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Warren Buffett’s Berkshire Hathaway (NYSE: BRK.A) (NYSE: BRK.B) has gotten a lot of attention as of late, and for good reason. Despite Buffett’s long-term outperformance, Berkshire Hathaway had been underperforming the S&P 500 and the Nasdaq Composite in recent years due to Berkshire’s lack of technology stocks that have been responsible for the bulk of the market’s gains.
But so far in 2022, Berkshire Hathaway stock is up 16%, while the S&P 500 is down for the year — largely thanks to the recent success of value stocks relative to growth stocks. What’s more, Berkshire Hathaway stock hit a new all-time high on Monday.
Short-term results aside, here are three Warren Buffett lessons that have proved invaluable over time and ring especially true today.
1. Don’t follow the crowd
If there’s one thing we’ve learned over the last two years, it’s that following the crowd is a fantastic way to lose money.
After the COVID-19-induced stock market sell-off of spring 2020, meme stocks, unprofitable growth stocks, and pandemic-related stocks took center stage. Companies like Zoom Video Communications and Peloton Interactive produced monster gains, while the energy sector, financials, and real estate stocks got crushed. In 2021, the exact opposite was true, as many of these pandemic winners lost money while the energy sector was the best-performing sector in all of the S&P 500.
Fast-forward to 2022, and several top large-cap growth stocks have seen major drawdowns while value stocks and stable dividend payers have been the real winners. The lesson here is that jumping in and out of what is working or not working in a given time period is a bad idea. For years, Warren Buffett and his team were scrutinized for keeping a large cash position and not buying more stocks. But in the end, Buffett’s patience paid off, as Berkshire has had plenty of dry powder to pounce on opportunities, as evidenced by its recent acquisition of Alleghany.
2. Invest in what you know
Buffett is a proponent of investing in what you know so that you have an advantage in the stock market. It’s a simple enough task, but it’s actually pretty hard to execute in practice.
Times change, and the economy is becoming more digitalized than ever before. Investors who may not understand technology-focused companies could follow Buffett’s footsteps and basically ignore the sector or invest in a relatively easy-to-understand business like Apple.
However, another option is to learn about a business and listen to the quarterly earnings calls. It requires more work but will also give you the tools you need to hold a company through tough times and let the investment thesis play out. And if the investment thesis begins to change or the company loses its edge over the competition, you’ll be better positioned to exit the position and avoid a falling knife.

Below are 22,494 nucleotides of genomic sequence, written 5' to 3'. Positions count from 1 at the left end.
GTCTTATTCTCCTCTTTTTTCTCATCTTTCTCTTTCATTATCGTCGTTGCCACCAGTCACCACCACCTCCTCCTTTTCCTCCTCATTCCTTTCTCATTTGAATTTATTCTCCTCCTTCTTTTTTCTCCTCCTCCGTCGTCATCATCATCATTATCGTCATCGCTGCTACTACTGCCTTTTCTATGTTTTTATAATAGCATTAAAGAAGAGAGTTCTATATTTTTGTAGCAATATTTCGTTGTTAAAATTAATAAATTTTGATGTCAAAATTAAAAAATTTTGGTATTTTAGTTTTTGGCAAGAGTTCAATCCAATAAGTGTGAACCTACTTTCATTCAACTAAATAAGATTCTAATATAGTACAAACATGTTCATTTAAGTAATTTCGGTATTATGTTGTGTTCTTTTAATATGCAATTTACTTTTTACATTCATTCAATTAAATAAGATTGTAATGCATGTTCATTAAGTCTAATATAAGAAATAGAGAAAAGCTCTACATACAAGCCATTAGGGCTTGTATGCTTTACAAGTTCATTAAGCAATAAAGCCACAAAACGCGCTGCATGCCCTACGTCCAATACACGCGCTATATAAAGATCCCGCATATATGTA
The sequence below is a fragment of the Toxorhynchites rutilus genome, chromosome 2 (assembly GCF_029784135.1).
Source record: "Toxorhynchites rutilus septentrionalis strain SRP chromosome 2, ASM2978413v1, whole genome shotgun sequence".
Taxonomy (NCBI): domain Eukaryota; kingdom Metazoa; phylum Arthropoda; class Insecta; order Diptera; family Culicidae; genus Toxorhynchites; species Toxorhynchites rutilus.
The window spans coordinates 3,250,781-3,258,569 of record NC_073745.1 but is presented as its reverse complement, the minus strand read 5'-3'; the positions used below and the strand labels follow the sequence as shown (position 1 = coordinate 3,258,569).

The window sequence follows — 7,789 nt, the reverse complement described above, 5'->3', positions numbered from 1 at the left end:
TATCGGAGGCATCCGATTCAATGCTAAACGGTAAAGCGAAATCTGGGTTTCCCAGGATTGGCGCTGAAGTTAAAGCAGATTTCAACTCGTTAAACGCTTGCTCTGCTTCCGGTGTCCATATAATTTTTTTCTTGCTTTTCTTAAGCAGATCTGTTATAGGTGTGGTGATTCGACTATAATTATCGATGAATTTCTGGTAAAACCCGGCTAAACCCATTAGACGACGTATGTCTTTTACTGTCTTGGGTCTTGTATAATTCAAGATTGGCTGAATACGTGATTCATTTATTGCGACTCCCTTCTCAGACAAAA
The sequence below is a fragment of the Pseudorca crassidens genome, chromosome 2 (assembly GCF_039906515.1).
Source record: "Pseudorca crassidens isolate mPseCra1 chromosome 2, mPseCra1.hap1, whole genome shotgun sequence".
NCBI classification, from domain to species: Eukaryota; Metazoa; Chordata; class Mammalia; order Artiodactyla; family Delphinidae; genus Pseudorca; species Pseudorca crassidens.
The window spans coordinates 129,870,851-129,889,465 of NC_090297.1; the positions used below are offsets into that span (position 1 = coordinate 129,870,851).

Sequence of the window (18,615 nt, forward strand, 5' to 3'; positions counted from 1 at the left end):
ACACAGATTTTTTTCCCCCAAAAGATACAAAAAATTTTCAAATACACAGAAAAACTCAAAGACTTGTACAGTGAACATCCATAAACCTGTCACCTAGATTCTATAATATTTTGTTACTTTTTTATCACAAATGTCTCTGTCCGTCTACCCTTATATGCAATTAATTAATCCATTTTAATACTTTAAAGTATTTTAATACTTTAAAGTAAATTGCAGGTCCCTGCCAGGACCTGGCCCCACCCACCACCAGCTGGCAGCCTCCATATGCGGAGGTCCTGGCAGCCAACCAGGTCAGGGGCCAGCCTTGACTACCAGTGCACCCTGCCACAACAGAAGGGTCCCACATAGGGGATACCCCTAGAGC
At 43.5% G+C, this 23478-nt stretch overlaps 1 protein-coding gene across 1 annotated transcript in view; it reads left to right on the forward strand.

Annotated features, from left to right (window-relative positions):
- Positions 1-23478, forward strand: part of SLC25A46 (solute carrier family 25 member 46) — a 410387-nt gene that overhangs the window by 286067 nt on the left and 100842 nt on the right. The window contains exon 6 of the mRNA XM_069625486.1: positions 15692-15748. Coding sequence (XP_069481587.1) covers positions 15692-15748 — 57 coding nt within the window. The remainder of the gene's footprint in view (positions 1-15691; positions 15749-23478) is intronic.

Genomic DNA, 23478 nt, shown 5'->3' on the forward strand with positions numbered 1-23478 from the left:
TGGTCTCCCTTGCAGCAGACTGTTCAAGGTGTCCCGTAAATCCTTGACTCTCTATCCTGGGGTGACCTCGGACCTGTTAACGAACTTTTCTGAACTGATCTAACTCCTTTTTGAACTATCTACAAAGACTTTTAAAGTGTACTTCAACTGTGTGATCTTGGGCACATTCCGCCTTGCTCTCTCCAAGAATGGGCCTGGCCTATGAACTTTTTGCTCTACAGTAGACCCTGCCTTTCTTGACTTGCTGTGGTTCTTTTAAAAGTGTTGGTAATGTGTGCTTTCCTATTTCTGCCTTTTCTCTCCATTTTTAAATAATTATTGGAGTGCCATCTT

3. Greed and fear
Typing it all together is Buffett’s famous quote to “be fearful when others are greedy, and greedy when others are fearful.” The advice applies perfectly to buying the dip in the U.S.-China trade war-induced sell-off at the end of 2018, the 2020 sell-off, and probably will apply well to the current sell-off we are in now. However, the advice to be fearful when others are greedy is also worth discussing.
Many growth companies saw their valuations pole-vault to astronomical levels that weren’t based on fundamentals or even the most optimistic forecasts. When that happens, Buffett’s advice is to be fearful, as it could be a sign of an unhealthy stock market.
Buffett has been a big believer in finding value where others aren’t looking. In many ways, the oil and gas industry was chock-full of high-yield dividend stocks and value stocks that investors were ignoring in favor of renewable energy and flashier names. Carbon neutrality is the future. But the world still runs on fossil fuels. Buffett’s ability to take criticism and invest in “ugly” stocks allowed him to make brilliant buys, such as the acquisition of some of Dominion Energy‘s energy infrastructure assets in July 2020, the gradual accumulation of Chevron stock, and other investments made through Berkshire Hathaway Energy, the conglomerate’s energy arm.
Keep your cool when times are tough
When your screen is painted red and stocks keep falling with no end in sight, it’s easy to panic and make a decision you might later regret. By relying on timeless investing lessons, investors have a few tools they can pull out when times are tough. Instead of downplaying the emotional side of investing, it’s often better to accept the associated emotions and just try and make the best decision you can with what you know.
One of the most comforting facts to fall back on is the long-term performance of the U.S. stock market. That track record teaches us that every sell-off proved to be a great long-term buying opportunity.
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Daniel Foelber has the following options: long January 2024 $145 calls on Zoom Video Communications, long January 2024 $45 calls on Peloton Interactive, short January 2024 $150 calls on Zoom Video Communications, and short January 2024 $50 calls on Peloton Interactive. The Motley Fool owns and recommends Apple, Berkshire Hathaway (B shares), Peloton Interactive, and Zoom Video Communications. The Motley Fool recommends Dominion Energy, Inc and recommends the following options: long January 2023 $200 calls on Berkshire Hathaway (B shares), long March 2023 $120 calls on Apple, short January 2023 $200 puts on Berkshire Hathaway (B shares), short January 2023 $265 calls on Berkshire Hathaway (B shares), and short March 2023 $130 calls on Apple. The Motley Fool has a disclosure policy.
The views and opinions expressed herein are the views and opinions of the author and do not necessarily reflect those of Nasdaq, Inc.